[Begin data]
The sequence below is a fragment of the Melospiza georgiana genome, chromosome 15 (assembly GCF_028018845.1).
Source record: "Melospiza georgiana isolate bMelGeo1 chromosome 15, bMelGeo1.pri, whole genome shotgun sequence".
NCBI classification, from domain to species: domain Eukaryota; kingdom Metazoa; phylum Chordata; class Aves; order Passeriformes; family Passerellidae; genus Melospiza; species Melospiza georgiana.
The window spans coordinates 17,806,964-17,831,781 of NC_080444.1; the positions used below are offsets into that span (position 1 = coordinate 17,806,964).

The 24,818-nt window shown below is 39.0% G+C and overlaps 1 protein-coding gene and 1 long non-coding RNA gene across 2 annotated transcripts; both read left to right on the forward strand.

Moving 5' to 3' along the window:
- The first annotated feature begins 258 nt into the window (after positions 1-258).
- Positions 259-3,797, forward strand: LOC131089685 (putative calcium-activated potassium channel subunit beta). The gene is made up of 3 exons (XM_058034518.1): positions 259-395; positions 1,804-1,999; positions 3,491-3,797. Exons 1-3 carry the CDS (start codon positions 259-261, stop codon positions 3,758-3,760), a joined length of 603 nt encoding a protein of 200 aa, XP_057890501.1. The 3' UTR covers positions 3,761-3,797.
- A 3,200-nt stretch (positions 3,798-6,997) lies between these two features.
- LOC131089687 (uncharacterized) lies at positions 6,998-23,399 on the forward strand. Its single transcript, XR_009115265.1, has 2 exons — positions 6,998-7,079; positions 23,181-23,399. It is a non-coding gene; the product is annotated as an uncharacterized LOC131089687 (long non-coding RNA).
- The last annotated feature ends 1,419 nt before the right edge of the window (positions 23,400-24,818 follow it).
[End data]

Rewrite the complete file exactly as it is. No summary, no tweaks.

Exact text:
The sequence below is a fragment of the Melospiza georgiana genome, chromosome 15 (assembly GCF_028018845.1).
Source record: "Melospiza georgiana isolate bMelGeo1 chromosome 15, bMelGeo1.pri, whole genome shotgun sequence".
NCBI classification, from domain to species: domain Eukaryota; kingdom Metazoa; phylum Chordata; class Aves; order Passeriformes; family Passerellidae; genus Melospiza; species Melospiza georgiana.
The window spans coordinates 17,806,964-17,831,781 of NC_080444.1; the positions used below are offsets into that span (position 1 = coordinate 17,806,964).

The 24,818-nt window shown below is 39.0% G+C and overlaps 1 protein-coding gene and 1 long non-coding RNA gene across 2 annotated transcripts; both read left to right on the forward strand.

Moving 5' to 3' along the window:
- The first annotated feature begins 258 nt into the window (after positions 1-258).
- Positions 259-3,797, forward strand: LOC131089685 (putative calcium-activated potassium channel subunit beta). The gene is made up of 3 exons (XM_058034518.1): positions 259-395; positions 1,804-1,999; positions 3,491-3,797. Exons 1-3 carry the CDS (start codon positions 259-261, stop codon positions 3,758-3,760), a joined length of 603 nt encoding a protein of 200 aa, XP_057890501.1. The 3' UTR covers positions 3,761-3,797.
- A 3,200-nt stretch (positions 3,798-6,997) lies between these two features.
- LOC131089687 (uncharacterized) lies at positions 6,998-23,399 on the forward strand. Its single transcript, XR_009115265.1, has 2 exons — positions 6,998-7,079; positions 23,181-23,399. It is a non-coding gene; the product is annotated as an uncharacterized LOC131089687 (long non-coding RNA).
- The last annotated feature ends 1,419 nt before the right edge of the window (positions 23,400-24,818 follow it).